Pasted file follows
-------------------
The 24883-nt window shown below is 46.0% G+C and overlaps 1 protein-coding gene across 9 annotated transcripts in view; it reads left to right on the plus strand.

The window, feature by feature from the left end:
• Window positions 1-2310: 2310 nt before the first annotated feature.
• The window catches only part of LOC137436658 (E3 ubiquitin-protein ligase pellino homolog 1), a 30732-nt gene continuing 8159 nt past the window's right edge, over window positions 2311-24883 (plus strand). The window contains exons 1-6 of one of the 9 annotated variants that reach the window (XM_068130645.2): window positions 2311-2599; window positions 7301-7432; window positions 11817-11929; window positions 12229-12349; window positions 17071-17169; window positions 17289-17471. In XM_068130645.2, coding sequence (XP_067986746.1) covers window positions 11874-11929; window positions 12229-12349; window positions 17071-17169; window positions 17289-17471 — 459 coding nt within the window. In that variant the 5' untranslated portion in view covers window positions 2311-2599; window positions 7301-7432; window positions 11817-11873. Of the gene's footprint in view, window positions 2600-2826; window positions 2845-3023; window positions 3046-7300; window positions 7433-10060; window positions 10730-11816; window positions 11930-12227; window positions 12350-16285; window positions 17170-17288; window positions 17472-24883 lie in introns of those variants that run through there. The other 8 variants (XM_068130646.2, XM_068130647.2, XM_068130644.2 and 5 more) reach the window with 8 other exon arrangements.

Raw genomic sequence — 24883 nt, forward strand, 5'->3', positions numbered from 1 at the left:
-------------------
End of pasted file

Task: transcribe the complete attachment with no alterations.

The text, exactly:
The 24883-nt window shown below is 46.0% G+C and overlaps 1 protein-coding gene across 9 annotated transcripts in view; it reads left to right on the plus strand.

The window, feature by feature from the left end:
• Window positions 1-2310: 2310 nt before the first annotated feature.
• The window catches only part of LOC137436658 (E3 ubiquitin-protein ligase pellino homolog 1), a 30732-nt gene continuing 8159 nt past the window's right edge, over window positions 2311-24883 (plus strand). The window contains exons 1-6 of one of the 9 annotated variants that reach the window (XM_068130645.2): window positions 2311-2599; window positions 7301-7432; window positions 11817-11929; window positions 12229-12349; window positions 17071-17169; window positions 17289-17471. In XM_068130645.2, coding sequence (XP_067986746.1) covers window positions 11874-11929; window positions 12229-12349; window positions 17071-17169; window positions 17289-17471 — 459 coding nt within the window. In that variant the 5' untranslated portion in view covers window positions 2311-2599; window positions 7301-7432; window positions 11817-11873. Of the gene's footprint in view, window positions 2600-2826; window positions 2845-3023; window positions 3046-7300; window positions 7433-10060; window positions 10730-11816; window positions 11930-12227; window positions 12350-16285; window positions 17170-17288; window positions 17472-24883 lie in introns of those variants that run through there. The other 8 variants (XM_068130646.2, XM_068130647.2, XM_068130644.2 and 5 more) reach the window with 8 other exon arrangements.

Raw genomic sequence — 24883 nt, forward strand, 5'->3', positions numbered from 1 at the left: